Getting consensus is good — but commitment is essential. I have seen leaders who spend all their time getting their team to reach consensus, but fail over and over again to get the commitment necessary to really move ahead. They fool themselves into believing that having consensus is the same as having commitment. Nothing is further from the truth.
My recommendation: Go ahead and build consensus, but understand that you’ll have to do more than that to achieve commitment. Learn the leadership steps that hone in on commitment–real commitment.
It’s the fallacy that if someone understands the theory, or the practice, or simply what to do, that he or she will do it. We see it all the time: People go off to seminars on how to be more effective as leaders, and yet when they return to work, their behavior does not change. The instructor may be entertaining, the subject interesting, the theory intriguing, and the practical steps very clear, but it takes more than knowing what to do to get behavior change.
The key is to tap into a person’s rational self-interest. It’s what effective coaching is all about. And it takes insight, feedback and accountability. It’s why unacceptable behavior so often goes unchanged even after a bad performance review, or a leadership development seminar.
I like to ask CEOs what their business strategy is. Sometimes I get a crisp, clear response, but often the answer either is a bunch of words without clarity, or something along the lines of “We have a whole strategy…it’s in our strategy document.” If you want your organization to be sharply-focused on delivering your strategy, and to be fully engaged and energized to make it happen, then you need to have a very clear strategy statement–one that you can repeat, and can easily be repeated by others.
There are a number of ways to do this, even for very large and complex organizations. Here are three examples:
- Concise strategy statement: “Our goal is ________, and we’ll accomplish that by focusing on two things: _________ and __________.”
- Rallying cry:
- Canon: “Beat Xerox”
- Komatsu: “Encircle Caterpillar”
- Nike: “Just Do It.”
- Strategic theme:
- Wegmans: “Every Day You Get Our Best”
- General Electric: “We’ll be #1 or #2 in every business”
- FedEx: “Absolutely, positively overnight.”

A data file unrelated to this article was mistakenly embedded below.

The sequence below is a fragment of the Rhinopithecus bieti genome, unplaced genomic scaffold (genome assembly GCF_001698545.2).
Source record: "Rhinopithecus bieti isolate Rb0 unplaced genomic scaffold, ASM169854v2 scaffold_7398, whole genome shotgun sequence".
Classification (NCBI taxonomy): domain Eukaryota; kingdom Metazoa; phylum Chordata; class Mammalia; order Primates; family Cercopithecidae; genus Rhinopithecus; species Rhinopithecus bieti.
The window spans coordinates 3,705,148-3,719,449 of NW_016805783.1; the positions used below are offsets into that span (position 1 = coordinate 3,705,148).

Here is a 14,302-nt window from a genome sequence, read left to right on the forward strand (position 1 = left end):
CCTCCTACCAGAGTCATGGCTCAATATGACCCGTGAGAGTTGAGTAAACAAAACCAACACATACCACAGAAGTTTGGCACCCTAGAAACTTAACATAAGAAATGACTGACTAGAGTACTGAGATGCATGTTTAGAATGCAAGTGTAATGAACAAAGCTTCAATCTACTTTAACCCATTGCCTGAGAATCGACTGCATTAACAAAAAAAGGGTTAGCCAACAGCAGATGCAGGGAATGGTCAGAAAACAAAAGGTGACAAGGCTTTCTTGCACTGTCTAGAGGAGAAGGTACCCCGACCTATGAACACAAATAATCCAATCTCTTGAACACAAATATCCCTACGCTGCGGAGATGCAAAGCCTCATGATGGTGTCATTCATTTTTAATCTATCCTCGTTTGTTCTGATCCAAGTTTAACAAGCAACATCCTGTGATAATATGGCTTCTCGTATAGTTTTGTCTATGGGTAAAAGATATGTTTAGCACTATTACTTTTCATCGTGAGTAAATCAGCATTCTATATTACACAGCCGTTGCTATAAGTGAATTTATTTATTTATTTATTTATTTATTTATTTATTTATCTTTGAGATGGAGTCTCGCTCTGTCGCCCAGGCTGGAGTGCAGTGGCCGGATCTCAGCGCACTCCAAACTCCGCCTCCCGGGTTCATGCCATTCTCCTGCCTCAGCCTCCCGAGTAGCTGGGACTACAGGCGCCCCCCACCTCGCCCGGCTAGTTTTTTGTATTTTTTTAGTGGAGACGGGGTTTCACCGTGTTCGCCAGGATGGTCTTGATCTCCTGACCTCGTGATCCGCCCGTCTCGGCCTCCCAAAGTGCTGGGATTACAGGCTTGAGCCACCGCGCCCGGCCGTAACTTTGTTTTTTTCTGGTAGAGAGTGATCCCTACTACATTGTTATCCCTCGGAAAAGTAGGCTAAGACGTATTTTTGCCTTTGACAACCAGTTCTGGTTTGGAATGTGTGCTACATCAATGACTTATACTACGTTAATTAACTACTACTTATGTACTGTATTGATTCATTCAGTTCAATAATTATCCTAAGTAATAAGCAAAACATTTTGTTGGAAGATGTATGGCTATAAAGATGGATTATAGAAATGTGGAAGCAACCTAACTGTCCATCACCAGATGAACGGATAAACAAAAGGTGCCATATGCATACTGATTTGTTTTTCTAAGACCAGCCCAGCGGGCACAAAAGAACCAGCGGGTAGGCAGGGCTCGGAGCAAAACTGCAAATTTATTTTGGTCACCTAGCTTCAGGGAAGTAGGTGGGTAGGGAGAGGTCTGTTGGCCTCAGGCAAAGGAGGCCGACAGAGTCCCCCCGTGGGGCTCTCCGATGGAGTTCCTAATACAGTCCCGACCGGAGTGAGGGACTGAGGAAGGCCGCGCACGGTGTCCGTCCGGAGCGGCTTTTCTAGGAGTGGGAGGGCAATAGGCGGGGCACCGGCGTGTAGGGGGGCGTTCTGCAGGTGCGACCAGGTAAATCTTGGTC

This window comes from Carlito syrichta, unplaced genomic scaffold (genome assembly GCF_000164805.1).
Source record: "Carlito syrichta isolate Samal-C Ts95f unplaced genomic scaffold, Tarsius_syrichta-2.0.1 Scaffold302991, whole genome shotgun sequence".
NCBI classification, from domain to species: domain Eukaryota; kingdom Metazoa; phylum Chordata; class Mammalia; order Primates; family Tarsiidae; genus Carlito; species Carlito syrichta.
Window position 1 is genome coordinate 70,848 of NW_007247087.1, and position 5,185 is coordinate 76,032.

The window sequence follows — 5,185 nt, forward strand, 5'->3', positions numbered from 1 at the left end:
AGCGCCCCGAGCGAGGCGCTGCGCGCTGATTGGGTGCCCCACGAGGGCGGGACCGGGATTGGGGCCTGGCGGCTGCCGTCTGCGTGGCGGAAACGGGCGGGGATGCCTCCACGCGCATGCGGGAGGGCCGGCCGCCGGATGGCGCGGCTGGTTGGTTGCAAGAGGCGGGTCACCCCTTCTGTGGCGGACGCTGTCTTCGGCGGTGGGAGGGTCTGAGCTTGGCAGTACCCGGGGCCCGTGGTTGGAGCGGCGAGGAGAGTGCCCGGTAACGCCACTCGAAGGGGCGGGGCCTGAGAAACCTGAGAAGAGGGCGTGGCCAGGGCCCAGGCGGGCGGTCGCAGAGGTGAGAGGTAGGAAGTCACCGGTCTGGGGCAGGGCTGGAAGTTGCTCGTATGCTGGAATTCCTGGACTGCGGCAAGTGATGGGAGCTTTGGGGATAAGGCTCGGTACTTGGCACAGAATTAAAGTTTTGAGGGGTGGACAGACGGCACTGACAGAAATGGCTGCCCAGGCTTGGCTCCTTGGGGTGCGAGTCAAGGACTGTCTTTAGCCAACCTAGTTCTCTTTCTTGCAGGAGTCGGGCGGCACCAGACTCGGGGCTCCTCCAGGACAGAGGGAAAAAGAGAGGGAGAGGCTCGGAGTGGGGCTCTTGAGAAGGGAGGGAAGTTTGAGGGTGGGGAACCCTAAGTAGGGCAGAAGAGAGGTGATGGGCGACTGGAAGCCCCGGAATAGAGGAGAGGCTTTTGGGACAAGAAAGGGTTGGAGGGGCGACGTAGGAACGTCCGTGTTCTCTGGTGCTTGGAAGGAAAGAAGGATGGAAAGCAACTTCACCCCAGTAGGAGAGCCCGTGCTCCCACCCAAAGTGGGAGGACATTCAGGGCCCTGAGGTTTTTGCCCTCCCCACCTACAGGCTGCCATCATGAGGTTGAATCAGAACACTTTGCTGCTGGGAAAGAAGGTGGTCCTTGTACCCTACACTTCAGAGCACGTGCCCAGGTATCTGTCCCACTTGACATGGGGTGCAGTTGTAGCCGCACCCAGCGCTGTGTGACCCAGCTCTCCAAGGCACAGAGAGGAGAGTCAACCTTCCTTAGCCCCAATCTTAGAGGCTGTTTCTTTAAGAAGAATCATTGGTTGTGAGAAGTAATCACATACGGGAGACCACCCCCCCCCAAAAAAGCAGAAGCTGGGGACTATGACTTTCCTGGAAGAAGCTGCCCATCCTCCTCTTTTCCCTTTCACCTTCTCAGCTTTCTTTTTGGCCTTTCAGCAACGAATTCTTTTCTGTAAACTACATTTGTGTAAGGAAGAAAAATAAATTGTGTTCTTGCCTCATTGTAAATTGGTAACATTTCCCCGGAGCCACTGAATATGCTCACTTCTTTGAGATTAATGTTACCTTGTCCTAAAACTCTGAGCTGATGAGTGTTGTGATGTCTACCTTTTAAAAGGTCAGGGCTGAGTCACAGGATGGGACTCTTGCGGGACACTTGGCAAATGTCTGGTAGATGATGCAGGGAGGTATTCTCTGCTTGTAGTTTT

These approaches are very common with large companies, and they are not just marketing slogans — many, if not most, were developed primarily for employees. I have seen CEOs effectively use all of these at all levels of organizations. There are two keys to using these effectively: First, make sure the statement is unambiguously clear. You may have to provide explanations or context, especially when first using the statement. Jack Welch provided clear and cogent reasoning behind his strategy statements, especially during his frequent visits to management development sessions–people knew that #1 or #2 meant that if a business didn’t achieve that status, GE would sell it off. Second, use the statement over and over and over again, not just once or twice. Show people that you are being both focused and consistent.
Instilling accountability is very important. It is the fast track to commitment, performance, and people development. Unfortunately, way too many leaders, managers, and supervisors see accountability as making people responsible and “holding their feet to the fire.” They see it as a way to control and manipulate people, focusing on blame, mistakes, and negative performance reviews. They take the attitude that the individual is going to come up short, and they’ll be there to point out the shortfall — as if this helps anyone.
The most effective leaders, managers, and supervisors have a different perspective. They understand that the point of accountability is to help people succeed and grow. These leaders are no less demanding, but they act as accountability partners who help make sure all their direct reports are successful.
How are your managers using accountability? Is the focus on shortfall or on success? What are you doing to strengthen your accountability system?